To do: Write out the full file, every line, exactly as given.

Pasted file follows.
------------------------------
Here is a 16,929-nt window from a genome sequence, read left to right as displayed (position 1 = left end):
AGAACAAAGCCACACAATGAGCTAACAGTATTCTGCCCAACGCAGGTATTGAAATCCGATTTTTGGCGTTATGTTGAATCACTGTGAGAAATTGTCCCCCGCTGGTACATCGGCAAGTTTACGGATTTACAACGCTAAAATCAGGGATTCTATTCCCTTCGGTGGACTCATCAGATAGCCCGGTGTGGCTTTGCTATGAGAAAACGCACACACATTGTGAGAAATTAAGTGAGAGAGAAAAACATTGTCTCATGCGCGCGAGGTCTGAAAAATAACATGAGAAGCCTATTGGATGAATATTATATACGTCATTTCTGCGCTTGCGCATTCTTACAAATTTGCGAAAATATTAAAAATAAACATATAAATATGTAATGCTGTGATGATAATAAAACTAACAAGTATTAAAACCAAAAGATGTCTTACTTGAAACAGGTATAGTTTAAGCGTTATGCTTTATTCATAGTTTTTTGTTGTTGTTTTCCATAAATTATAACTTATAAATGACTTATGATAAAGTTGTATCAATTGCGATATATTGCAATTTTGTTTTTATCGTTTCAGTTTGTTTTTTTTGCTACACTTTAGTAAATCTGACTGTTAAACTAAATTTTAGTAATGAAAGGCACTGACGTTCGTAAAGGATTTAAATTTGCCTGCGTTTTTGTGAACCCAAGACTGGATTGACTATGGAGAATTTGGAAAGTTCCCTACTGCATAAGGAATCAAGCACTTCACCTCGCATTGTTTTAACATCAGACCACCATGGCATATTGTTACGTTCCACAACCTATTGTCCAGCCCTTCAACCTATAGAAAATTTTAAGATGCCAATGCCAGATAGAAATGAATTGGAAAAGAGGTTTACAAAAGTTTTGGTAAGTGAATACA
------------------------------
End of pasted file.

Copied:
Here is a 16,929-nt window from a genome sequence, read left to right as displayed (position 1 = left end):
AGAACAAAGCCACACAATGAGCTAACAGTATTCTGCCCAACGCAGGTATTGAAATCCGATTTTTGGCGTTATGTTGAATCACTGTGAGAAATTGTCCCCCGCTGGTACATCGGCAAGTTTACGGATTTACAACGCTAAAATCAGGGATTCTATTCCCTTCGGTGGACTCATCAGATAGCCCGGTGTGGCTTTGCTATGAGAAAACGCACACACATTGTGAGAAATTAAGTGAGAGAGAAAAACATTGTCTCATGCGCGCGAGGTCTGAAAAATAACATGAGAAGCCTATTGGATGAATATTATATACGTCATTTCTGCGCTTGCGCATTCTTACAAATTTGCGAAAATATTAAAAATAAACATATAAATATGTAATGCTGTGATGATAATAAAACTAACAAGTATTAAAACCAAAAGATGTCTTACTTGAAACAGGTATAGTTTAAGCGTTATGCTTTATTCATAGTTTTTTGTTGTTGTTTTCCATAAATTATAACTTATAAATGACTTATGATAAAGTTGTATCAATTGCGATATATTGCAATTTTGTTTTTATCGTTTCAGTTTGTTTTTTTTGCTACACTTTAGTAAATCTGACTGTTAAACTAAATTTTAGTAATGAAAGGCACTGACGTTCGTAAAGGATTTAAATTTGCCTGCGTTTTTGTGAACCCAAGACTGGATTGACTATGGAGAATTTGGAAAGTTCCCTACTGCATAAGGAATCAAGCACTTCACCTCGCATTGTTTTAACATCAGACCACCATGGCATATTGTTACGTTCCACAACCTATTGTCCAGCCCTTCAACCTATAGAAAATTTTAAGATGCCAATGCCAGATAGAAATGAATTGGAAAAGAGGTTTACAAAAGTTTTGGTAAGTGAATACA